Over the last few years, Stanley has come to realize there is no typical day at the college. Some days might be devoted to digital preservation, the process of ensuring that valuable digital information remains usable and accessible. Most days, she’s in talks with individuals or organizations about acquiring their papers or records, or making individual acquisitions, including books and manuscripts, among other materials) either by purchase or donation.
Preserving print materials is another prime responsibility—and it’s one she’s doing right now with the recently acquired Blanchard Letters.
Those letters came from Ray Smith ’54 and Lillian Weaver Smith, the great, great granddaughter of Jonathan Blanchard, who was the founder and first president of Wheaton College.
“The gift itself is quite significant,” Stanley said. “It contains 10 original letters of the Blanchard family, and each letter helps us understand them better. We see matters of everyday concern mentioned, but also advice given about faith and even career choices. It’s also special that the Smith family is now entrusting these treasures to us. They have been passed down through the generations as treasures, so it’s a sacrifice for them to give them up as it were.”
One of Stanley’s chief aims is to make sure that people know about the materials that the college has in its Special Collections, Buswell Library—and that they feel welcome to explore them.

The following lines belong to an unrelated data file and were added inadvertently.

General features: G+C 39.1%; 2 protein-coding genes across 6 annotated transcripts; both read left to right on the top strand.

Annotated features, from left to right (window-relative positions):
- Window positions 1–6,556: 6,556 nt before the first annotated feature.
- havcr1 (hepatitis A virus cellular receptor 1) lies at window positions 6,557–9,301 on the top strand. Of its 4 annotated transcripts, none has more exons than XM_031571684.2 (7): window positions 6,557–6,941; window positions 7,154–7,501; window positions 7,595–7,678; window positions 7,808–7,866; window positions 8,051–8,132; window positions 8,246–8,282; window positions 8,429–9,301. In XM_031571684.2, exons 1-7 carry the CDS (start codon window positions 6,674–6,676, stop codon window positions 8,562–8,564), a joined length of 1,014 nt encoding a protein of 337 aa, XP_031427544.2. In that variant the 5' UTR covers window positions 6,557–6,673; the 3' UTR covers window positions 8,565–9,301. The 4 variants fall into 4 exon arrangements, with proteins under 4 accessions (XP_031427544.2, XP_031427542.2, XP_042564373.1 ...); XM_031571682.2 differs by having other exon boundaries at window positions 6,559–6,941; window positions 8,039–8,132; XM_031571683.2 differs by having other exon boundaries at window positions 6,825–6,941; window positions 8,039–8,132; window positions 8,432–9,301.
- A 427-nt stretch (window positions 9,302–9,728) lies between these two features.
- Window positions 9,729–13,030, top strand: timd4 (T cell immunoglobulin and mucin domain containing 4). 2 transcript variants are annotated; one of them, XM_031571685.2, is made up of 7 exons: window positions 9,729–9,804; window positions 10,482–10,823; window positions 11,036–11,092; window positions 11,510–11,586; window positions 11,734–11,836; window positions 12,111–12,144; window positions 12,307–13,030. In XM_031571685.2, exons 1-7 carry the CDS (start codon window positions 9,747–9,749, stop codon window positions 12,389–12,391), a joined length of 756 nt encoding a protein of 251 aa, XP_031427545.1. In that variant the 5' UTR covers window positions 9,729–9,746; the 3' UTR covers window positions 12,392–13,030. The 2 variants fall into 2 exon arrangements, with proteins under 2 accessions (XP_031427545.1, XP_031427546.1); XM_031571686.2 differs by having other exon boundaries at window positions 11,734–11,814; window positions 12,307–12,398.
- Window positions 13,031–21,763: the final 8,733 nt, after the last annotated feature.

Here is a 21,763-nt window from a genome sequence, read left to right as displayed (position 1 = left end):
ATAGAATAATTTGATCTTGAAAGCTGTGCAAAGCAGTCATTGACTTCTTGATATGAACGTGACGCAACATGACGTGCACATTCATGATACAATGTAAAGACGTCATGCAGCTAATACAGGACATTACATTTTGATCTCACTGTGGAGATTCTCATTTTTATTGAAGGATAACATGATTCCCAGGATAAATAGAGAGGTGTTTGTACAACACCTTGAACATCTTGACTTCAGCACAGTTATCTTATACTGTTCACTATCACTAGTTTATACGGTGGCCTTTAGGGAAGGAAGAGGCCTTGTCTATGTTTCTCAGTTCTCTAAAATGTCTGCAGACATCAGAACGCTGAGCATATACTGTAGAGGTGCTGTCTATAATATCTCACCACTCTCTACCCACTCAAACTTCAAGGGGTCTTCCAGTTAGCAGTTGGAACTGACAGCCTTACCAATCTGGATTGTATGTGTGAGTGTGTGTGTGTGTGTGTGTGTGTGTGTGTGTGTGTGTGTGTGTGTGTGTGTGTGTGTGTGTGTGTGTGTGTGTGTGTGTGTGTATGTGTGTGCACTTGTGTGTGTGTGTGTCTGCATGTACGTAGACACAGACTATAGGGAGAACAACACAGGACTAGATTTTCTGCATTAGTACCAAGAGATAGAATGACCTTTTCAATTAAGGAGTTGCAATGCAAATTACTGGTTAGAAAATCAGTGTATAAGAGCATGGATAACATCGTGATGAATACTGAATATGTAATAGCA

“My hope is that the materials held in Special Collections will be used and enjoyed by everyone, but especially students,” she said. “We have some extraordinary materials and resources, and I think they can play a powerful role for student learning. Interacting with unique sources not only fosters a sense of wonder in the one handling them, but empowers them to make their own observations about the materials and their significance. There’s also something about the physicality that inspires a connection to the material that is unique, I think.”
Monitoring the special collections’ environment and ensuring the proper temperature and humidity levels is a daily activity, as is preventing the emergence of book worms, which “are a thing,” Stanley said, laughing. However, these worms are more akin to lice that can eat through paper or leather than the worms one might hook to a line on a fishing trip, she said.
In addition to her role as a special collections’ librarian, Stanley is also what’s called a subject librarian for the subjects of anthropology, sociology and human needs and global resources, which means she’ll also meet one-on-one with students interested in researching any of these topics.
When asked about her favorite part of the job, she said that’s easy. “Getting the primary sources into the students’ hands because there’s generally real wonder and I think joy, and I don’t think I’m overstating it, in their ability to get to handle these materials,” Stanley said.
She recalls one time getting to watch amazement wash over a graduate student as he realized he was reading an original letter written by John Wesley. Another time, she looked on as a group examined a 15th-century psalter.
“It’s a beautiful little book, but the most common comment we received by the visitors was something along the lines of ‘I can’t believe you’re letting us touch this,’” she said. “My response to statements like that is that yes, it’s a beautiful rare book, but it’s a book that’s meant to be explored and to inspire—not to hide away in a storage facility that no one can access. Of course, we need to take preservation needs into account as we are stewards of the materials, but our collections exist to be used and so we want to encourage that as much as we responsibly can.”—Emily Bratcher